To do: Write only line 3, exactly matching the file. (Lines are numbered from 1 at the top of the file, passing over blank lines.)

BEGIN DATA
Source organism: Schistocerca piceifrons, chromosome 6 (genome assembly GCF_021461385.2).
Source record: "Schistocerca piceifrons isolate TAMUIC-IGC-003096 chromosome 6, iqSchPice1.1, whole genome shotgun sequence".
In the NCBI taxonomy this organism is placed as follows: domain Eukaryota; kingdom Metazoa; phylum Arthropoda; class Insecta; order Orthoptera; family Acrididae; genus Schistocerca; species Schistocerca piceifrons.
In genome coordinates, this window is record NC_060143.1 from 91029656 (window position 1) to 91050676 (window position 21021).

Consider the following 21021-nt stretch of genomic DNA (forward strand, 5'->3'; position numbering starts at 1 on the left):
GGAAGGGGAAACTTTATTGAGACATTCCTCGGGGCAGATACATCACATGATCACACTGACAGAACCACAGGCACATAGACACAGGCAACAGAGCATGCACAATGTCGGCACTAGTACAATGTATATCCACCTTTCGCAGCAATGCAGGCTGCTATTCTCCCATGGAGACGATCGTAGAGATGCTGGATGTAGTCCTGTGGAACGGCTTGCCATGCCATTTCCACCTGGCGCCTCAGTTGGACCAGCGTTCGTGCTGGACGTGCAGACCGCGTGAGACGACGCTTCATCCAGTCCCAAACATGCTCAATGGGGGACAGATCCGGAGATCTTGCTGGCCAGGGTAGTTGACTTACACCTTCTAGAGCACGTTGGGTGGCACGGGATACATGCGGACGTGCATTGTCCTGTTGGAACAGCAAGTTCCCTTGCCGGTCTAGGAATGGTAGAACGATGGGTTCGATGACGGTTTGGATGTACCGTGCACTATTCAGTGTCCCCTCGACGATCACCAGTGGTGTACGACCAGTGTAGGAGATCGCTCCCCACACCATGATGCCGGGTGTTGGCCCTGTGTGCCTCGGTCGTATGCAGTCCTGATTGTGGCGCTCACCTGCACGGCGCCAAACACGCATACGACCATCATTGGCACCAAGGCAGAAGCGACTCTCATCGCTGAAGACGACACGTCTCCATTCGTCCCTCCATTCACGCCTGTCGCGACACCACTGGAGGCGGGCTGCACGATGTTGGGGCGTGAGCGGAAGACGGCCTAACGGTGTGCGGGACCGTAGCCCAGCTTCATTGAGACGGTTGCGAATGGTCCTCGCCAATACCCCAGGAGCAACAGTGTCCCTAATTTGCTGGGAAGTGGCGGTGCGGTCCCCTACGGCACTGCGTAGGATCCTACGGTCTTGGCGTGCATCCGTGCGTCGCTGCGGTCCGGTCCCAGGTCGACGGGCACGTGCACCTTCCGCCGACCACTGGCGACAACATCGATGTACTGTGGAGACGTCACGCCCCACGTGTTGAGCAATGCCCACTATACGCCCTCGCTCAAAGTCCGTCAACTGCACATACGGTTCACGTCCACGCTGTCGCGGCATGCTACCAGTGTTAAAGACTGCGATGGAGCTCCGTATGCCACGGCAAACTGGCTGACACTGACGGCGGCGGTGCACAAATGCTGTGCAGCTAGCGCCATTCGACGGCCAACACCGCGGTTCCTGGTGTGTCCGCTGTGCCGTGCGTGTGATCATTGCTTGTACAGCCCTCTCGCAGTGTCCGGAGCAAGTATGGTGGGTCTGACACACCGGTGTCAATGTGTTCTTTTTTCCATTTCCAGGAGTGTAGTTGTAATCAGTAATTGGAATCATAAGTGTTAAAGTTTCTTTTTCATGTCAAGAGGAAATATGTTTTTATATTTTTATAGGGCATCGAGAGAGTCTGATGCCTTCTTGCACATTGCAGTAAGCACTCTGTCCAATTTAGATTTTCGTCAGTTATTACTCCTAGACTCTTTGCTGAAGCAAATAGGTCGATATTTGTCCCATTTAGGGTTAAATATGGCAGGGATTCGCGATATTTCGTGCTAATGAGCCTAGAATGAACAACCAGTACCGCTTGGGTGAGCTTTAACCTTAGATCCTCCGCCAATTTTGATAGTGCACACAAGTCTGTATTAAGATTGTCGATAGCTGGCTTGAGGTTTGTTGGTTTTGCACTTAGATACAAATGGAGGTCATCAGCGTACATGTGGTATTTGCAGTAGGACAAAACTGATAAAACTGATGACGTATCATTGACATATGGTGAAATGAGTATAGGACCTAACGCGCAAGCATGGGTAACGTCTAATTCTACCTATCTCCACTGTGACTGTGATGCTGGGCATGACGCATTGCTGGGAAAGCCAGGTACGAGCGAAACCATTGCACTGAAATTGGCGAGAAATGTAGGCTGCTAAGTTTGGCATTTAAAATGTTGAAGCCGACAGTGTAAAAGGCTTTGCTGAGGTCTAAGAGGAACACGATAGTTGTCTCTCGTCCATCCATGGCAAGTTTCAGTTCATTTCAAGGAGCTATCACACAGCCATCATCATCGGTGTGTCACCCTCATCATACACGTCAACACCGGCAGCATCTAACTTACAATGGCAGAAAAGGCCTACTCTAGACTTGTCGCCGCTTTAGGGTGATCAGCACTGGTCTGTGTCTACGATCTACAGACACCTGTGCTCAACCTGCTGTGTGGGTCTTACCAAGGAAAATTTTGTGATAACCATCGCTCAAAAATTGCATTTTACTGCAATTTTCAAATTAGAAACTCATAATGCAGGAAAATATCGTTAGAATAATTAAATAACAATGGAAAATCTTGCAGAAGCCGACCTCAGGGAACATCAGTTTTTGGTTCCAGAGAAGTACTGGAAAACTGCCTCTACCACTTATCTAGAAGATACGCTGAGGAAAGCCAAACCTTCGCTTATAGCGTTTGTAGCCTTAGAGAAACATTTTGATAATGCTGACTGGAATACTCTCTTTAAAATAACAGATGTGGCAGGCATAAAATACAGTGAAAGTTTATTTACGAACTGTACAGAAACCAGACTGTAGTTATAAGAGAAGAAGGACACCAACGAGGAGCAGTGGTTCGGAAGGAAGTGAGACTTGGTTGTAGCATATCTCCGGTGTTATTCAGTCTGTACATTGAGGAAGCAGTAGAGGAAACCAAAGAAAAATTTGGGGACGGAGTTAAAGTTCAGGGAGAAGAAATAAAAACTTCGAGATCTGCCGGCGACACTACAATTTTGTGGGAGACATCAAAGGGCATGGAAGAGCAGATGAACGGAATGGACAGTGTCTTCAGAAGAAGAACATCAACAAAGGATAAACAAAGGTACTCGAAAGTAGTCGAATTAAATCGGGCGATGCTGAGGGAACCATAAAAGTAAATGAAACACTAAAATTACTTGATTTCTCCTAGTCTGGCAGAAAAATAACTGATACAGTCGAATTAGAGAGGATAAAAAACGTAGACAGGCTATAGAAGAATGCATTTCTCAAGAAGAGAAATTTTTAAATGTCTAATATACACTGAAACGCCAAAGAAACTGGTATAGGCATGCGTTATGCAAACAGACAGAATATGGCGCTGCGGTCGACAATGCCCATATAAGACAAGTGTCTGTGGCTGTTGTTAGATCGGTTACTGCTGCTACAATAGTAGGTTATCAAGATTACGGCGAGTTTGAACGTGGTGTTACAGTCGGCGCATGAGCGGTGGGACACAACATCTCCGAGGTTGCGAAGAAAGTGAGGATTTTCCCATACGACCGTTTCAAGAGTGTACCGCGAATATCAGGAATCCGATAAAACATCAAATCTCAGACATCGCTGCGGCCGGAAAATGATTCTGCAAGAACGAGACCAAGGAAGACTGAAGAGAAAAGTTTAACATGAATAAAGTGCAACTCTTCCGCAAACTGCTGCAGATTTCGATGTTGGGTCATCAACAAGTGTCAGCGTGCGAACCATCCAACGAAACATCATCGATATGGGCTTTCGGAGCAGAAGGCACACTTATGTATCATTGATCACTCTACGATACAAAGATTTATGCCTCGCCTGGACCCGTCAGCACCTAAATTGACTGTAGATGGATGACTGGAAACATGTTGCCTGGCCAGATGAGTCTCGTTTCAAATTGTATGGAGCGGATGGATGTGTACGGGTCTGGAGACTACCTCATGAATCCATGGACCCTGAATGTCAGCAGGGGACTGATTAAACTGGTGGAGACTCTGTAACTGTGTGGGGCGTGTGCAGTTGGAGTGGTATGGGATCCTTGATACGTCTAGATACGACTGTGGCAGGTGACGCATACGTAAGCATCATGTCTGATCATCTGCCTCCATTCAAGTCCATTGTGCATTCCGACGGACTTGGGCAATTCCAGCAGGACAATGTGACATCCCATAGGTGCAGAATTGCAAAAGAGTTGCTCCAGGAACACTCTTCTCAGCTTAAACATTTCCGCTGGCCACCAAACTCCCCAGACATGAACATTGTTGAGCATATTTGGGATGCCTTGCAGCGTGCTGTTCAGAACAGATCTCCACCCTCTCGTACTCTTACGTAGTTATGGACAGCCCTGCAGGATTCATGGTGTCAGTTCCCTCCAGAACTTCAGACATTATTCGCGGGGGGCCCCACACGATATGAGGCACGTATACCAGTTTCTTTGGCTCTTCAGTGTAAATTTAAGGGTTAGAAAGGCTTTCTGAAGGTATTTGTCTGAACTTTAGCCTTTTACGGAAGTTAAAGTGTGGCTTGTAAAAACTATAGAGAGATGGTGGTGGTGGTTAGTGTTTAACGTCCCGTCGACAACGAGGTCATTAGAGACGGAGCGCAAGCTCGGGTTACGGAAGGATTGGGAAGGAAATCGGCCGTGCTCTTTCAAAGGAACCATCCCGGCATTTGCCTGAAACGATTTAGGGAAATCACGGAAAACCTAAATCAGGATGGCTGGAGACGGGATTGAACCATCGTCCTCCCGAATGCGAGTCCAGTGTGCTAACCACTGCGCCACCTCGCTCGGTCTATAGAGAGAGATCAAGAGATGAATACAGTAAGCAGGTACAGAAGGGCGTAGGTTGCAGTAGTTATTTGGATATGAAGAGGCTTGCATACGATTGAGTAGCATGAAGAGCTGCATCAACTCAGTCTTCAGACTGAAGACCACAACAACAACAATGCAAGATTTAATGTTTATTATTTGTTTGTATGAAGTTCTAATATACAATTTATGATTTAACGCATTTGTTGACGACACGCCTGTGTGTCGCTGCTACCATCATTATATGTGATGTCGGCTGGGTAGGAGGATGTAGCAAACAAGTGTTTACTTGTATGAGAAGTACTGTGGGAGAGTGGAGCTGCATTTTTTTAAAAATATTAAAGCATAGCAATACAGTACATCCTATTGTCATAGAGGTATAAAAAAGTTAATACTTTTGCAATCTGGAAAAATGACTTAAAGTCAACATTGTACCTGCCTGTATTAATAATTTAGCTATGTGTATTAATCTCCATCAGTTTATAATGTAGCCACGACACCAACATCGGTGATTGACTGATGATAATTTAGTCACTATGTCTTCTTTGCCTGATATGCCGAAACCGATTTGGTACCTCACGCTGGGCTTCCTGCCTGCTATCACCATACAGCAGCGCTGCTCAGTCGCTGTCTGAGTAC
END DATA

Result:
In the NCBI taxonomy this organism is placed as follows: domain Eukaryota; kingdom Metazoa; phylum Arthropoda; class Insecta; order Orthoptera; family Acrididae; genus Schistocerca; species Schistocerca piceifrons.